A man responsible for a horrific random rape of a stranger consented this morning to let police and probation officers keep him in check now that he's out of prison.
Dalas Darcy Broekaert chose to scuttle a trial which was set to determine whether justice officials had the authority to monitor him and put conditions on his new-found freedom.
He instead elected to be bound by a slew of probation-like conditions for the next year. Among them: Broekaert must abide by a nightly curfew, not drink or do drugs, report any relationships he has with women and not possess any weapons.
He must also attend any treatment sessions as recommended by his probation officer.
Believing he was a risk to commit another violent offence, police rearrested Broekaert just before his release from Stony Mountain prison in September and applied for a rarely-used peace bond against him under section 810 of the Criminal Code.
He'd been behind bars serving the bulk of an eleven-and-a-half--year sentence for the brutal rape of a total stranger he grabbed off the street as she walked home from a St. Vital bar in June 2000.
He was granted bail soon after his recent re-arrest and has been conditionally free ever since.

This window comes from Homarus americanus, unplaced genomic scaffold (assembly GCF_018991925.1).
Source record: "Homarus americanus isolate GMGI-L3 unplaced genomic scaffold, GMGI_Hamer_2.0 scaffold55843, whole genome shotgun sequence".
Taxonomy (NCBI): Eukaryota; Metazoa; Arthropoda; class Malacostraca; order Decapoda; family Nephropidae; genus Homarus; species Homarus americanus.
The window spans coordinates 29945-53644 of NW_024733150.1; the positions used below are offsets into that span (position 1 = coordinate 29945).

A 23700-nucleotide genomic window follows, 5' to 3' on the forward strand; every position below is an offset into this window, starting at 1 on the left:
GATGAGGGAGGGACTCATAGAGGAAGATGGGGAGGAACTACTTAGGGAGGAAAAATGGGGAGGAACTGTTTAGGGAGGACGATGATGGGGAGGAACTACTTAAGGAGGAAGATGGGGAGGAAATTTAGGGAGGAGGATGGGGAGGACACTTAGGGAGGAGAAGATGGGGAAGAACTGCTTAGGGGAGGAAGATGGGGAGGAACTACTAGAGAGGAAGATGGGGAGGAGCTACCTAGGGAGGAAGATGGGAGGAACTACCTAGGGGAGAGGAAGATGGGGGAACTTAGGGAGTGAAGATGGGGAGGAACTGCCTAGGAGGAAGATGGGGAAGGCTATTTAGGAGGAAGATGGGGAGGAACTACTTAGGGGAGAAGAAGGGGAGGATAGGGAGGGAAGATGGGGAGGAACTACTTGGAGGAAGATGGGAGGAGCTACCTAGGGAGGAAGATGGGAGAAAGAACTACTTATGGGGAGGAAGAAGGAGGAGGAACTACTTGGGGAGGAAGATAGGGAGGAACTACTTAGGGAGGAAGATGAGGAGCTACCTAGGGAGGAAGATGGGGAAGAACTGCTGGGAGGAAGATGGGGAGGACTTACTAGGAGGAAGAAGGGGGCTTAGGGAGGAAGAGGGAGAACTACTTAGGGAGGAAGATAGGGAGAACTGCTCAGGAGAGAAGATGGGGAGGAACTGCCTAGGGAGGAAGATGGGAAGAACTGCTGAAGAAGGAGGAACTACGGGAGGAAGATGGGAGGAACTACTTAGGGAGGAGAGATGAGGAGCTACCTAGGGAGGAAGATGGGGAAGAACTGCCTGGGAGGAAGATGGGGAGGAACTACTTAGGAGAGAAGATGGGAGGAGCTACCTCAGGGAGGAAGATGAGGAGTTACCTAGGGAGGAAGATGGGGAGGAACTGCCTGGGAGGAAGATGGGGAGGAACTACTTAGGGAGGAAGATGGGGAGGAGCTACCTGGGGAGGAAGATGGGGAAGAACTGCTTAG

Since then, Broekaert has been working, volunteering at a charitable organization and staying on the straight and narrow, provincial court Judge Lee Ann Martin was told.
"My understanding is that things have gone very well," Crown attorney Cindy Sholdice said.
Martin urged Broekaert to follow his conditions to the letter.
"We want to make sure the public is safe — there's public safety concerns," she told him.
On June 18, 2000, Broekaert grabbed a 37-year-old woman off the street as she walked home from the Dakota Motor Hotel. She was not far from the safety of her apartment.
He dragged her to a secluded construction site and brutally assaulted her with an object.
The victim thought she was going to die, begging him: "Please don’t kill me. I don’t want to die like this. I have children," according to court transcripts.
Instead of halting, however, Broekaert dragged the woman to another spot and assaulted her again.
She managed to escape and sound the alarm before passing out.
The victim spent three weeks in hospital and needed numerous surgeries to repair the physical damage she suffered.
By the time Broekaert was sentenced 21 months after his crime, she was still in constant pain and discomfort, court heard.
Broekaert disclosed having an alcohol problem, but he had no history of violence.
The Court of Appeal ultimately upheld the eleven-and-a-half-year sentence Harvie gave him, a prison term which went well beyond the range recommended by lawyers in the case.